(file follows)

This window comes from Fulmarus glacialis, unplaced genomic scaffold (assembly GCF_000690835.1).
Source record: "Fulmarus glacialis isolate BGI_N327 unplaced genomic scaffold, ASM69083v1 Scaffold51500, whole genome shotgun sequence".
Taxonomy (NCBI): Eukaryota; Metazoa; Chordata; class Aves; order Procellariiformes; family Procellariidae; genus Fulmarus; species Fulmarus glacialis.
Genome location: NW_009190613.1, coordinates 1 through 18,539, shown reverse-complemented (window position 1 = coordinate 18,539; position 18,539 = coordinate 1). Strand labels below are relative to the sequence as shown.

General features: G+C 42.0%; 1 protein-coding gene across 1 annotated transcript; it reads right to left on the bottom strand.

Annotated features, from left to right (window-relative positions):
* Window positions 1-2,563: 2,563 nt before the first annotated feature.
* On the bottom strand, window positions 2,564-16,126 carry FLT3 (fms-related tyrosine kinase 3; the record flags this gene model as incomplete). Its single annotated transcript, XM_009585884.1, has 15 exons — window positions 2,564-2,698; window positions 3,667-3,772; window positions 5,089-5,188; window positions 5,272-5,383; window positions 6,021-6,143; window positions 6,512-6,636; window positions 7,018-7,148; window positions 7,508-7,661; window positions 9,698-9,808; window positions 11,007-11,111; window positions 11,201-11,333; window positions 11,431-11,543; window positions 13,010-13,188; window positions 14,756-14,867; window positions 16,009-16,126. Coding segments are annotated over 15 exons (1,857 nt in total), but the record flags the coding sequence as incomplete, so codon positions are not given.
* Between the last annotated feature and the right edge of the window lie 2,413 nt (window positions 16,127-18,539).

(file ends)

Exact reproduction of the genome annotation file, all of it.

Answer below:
This window comes from Fulmarus glacialis, unplaced genomic scaffold (assembly GCF_000690835.1).
Source record: "Fulmarus glacialis isolate BGI_N327 unplaced genomic scaffold, ASM69083v1 Scaffold51500, whole genome shotgun sequence".
Taxonomy (NCBI): Eukaryota; Metazoa; Chordata; class Aves; order Procellariiformes; family Procellariidae; genus Fulmarus; species Fulmarus glacialis.
Genome location: NW_009190613.1, coordinates 1 through 18,539, shown reverse-complemented (window position 1 = coordinate 18,539; position 18,539 = coordinate 1). Strand labels below are relative to the sequence as shown.

General features: G+C 42.0%; 1 protein-coding gene across 1 annotated transcript; it reads right to left on the bottom strand.

Annotated features, from left to right (window-relative positions):
* Window positions 1-2,563: 2,563 nt before the first annotated feature.
* On the bottom strand, window positions 2,564-16,126 carry FLT3 (fms-related tyrosine kinase 3; the record flags this gene model as incomplete). Its single annotated transcript, XM_009585884.1, has 15 exons — window positions 2,564-2,698; window positions 3,667-3,772; window positions 5,089-5,188; window positions 5,272-5,383; window positions 6,021-6,143; window positions 6,512-6,636; window positions 7,018-7,148; window positions 7,508-7,661; window positions 9,698-9,808; window positions 11,007-11,111; window positions 11,201-11,333; window positions 11,431-11,543; window positions 13,010-13,188; window positions 14,756-14,867; window positions 16,009-16,126. Coding segments are annotated over 15 exons (1,857 nt in total), but the record flags the coding sequence as incomplete, so codon positions are not given.
* Between the last annotated feature and the right edge of the window lie 2,413 nt (window positions 16,127-18,539).